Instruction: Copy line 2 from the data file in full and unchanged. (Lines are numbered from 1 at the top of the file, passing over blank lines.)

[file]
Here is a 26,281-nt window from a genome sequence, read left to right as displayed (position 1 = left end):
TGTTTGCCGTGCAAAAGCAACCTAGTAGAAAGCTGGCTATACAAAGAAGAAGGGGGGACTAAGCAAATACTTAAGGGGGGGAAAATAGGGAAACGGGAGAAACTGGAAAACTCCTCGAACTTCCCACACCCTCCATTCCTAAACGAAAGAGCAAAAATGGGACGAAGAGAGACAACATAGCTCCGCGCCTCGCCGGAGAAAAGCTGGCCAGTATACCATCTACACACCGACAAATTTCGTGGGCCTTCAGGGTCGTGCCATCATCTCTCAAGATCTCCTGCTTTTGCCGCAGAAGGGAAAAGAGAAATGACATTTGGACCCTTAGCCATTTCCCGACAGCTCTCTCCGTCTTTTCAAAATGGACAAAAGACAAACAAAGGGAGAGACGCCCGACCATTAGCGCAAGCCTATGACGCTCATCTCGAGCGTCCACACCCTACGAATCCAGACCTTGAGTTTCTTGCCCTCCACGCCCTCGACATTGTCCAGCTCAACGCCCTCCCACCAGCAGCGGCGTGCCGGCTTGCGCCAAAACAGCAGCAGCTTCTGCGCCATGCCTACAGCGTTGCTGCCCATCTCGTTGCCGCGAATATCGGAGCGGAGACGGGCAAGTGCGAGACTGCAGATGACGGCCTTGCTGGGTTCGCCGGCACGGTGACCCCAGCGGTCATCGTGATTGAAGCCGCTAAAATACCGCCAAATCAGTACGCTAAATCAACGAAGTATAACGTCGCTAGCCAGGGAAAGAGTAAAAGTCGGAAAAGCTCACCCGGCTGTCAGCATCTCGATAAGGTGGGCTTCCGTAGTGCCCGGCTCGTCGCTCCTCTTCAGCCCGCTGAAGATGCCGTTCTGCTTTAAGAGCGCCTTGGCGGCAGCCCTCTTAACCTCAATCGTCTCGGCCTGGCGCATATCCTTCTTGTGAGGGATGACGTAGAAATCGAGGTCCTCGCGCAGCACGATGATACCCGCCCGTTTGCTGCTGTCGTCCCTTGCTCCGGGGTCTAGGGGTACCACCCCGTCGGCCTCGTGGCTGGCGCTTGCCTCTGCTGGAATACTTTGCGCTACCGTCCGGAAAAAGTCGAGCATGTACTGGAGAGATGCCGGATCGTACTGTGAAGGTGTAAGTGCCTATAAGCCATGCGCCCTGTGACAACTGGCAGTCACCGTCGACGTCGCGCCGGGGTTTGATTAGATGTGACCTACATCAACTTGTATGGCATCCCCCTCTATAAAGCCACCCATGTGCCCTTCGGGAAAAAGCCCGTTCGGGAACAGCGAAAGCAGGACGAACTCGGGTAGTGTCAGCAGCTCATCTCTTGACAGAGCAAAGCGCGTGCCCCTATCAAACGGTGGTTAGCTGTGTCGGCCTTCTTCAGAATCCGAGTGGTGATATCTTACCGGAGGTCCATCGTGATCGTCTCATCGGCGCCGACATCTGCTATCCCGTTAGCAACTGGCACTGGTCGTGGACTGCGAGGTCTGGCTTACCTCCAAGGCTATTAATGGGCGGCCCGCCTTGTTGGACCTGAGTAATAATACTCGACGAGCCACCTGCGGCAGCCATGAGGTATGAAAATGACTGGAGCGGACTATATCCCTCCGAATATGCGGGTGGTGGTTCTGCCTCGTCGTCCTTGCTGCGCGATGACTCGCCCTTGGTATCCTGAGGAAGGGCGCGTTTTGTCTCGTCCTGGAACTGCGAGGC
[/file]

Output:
TGTTTGCCGTGCAAAAGCAACCTAGTAGAAAGCTGGCTATACAAAGAAGAAGGGGGGACTAAGCAAATACTTAAGGGGGGGAAAATAGGGAAACGGGAGAAACTGGAAAACTCCTCGAACTTCCCACACCCTCCATTCCTAAACGAAAGAGCAAAAATGGGACGAAGAGAGACAACATAGCTCCGCGCCTCGCCGGAGAAAAGCTGGCCAGTATACCATCTACACACCGACAAATTTCGTGGGCCTTCAGGGTCGTGCCATCATCTCTCAAGATCTCCTGCTTTTGCCGCAGAAGGGAAAAGAGAAATGACATTTGGACCCTTAGCCATTTCCCGACAGCTCTCTCCGTCTTTTCAAAATGGACAAAAGACAAACAAAGGGAGAGACGCCCGACCATTAGCGCAAGCCTATGACGCTCATCTCGAGCGTCCACACCCTACGAATCCAGACCTTGAGTTTCTTGCCCTCCACGCCCTCGACATTGTCCAGCTCAACGCCCTCCCACCAGCAGCGGCGTGCCGGCTTGCGCCAAAACAGCAGCAGCTTCTGCGCCATGCCTACAGCGTTGCTGCCCATCTCGTTGCCGCGAATATCGGAGCGGAGACGGGCAAGTGCGAGACTGCAGATGACGGCCTTGCTGGGTTCGCCGGCACGGTGACCCCAGCGGTCATCGTGATTGAAGCCGCTAAAATACCGCCAAATCAGTACGCTAAATCAACGAAGTATAACGTCGCTAGCCAGGGAAAGAGTAAAAGTCGGAAAAGCTCACCCGGCTGTCAGCATCTCGATAAGGTGGGCTTCCGTAGTGCCCGGCTCGTCGCTCCTCTTCAGCCCGCTGAAGATGCCGTTCTGCTTTAAGAGCGCCTTGGCGGCAGCCCTCTTAACCTCAATCGTCTCGGCCTGGCGCATATCCTTCTTGTGAGGGATGACGTAGAAATCGAGGTCCTCGCGCAGCACGATGATACCCGCCCGTTTGCTGCTGTCGTCCCTTGCTCCGGGGTCTAGGGGTACCACCCCGTCGGCCTCGTGGCTGGCGCTTGCCTCTGCTGGAATACTTTGCGCTACCGTCCGGAAAAAGTCGAGCATGTACTGGAGAGATGCCGGATCGTACTGTGAAGGTGTAAGTGCCTATAAGCCATGCGCCCTGTGACAACTGGCAGTCACCGTCGACGTCGCGCCGGGGTTTGATTAGATGTGACCTACATCAACTTGTATGGCATCCCCCTCTATAAAGCCACCCATGTGCCCTTCGGGAAAAAGCCCGTTCGGGAACAGCGAAAGCAGGACGAACTCGGGTAGTGTCAGCAGCTCATCTCTTGACAGAGCAAAGCGCGTGCCCCTATCAAACGGTGGTTAGCTGTGTCGGCCTTCTTCAGAATCCGAGTGGTGATATCTTACCGGAGGTCCATCGTGATCGTCTCATCGGCGCCGACATCTGCTATCCCGTTAGCAACTGGCACTGGTCGTGGACTGCGAGGTCTGGCTTACCTCCAAGGCTATTAATGGGCGGCCCGCCTTGTTGGACCTGAGTAATAATACTCGACGAGCCACCTGCGGCAGCCATGAGGTATGAAAATGACTGGAGCGGACTATATCCCTCCGAATATGCGGGTGGTGGTTCTGCCTCGTCGTCCTTGCTGCGCGATGACTCGCCCTTGGTATCCTGAGGAAGGGCGCGTTTTGTCTCGTCCTGGAACTGCGAGGC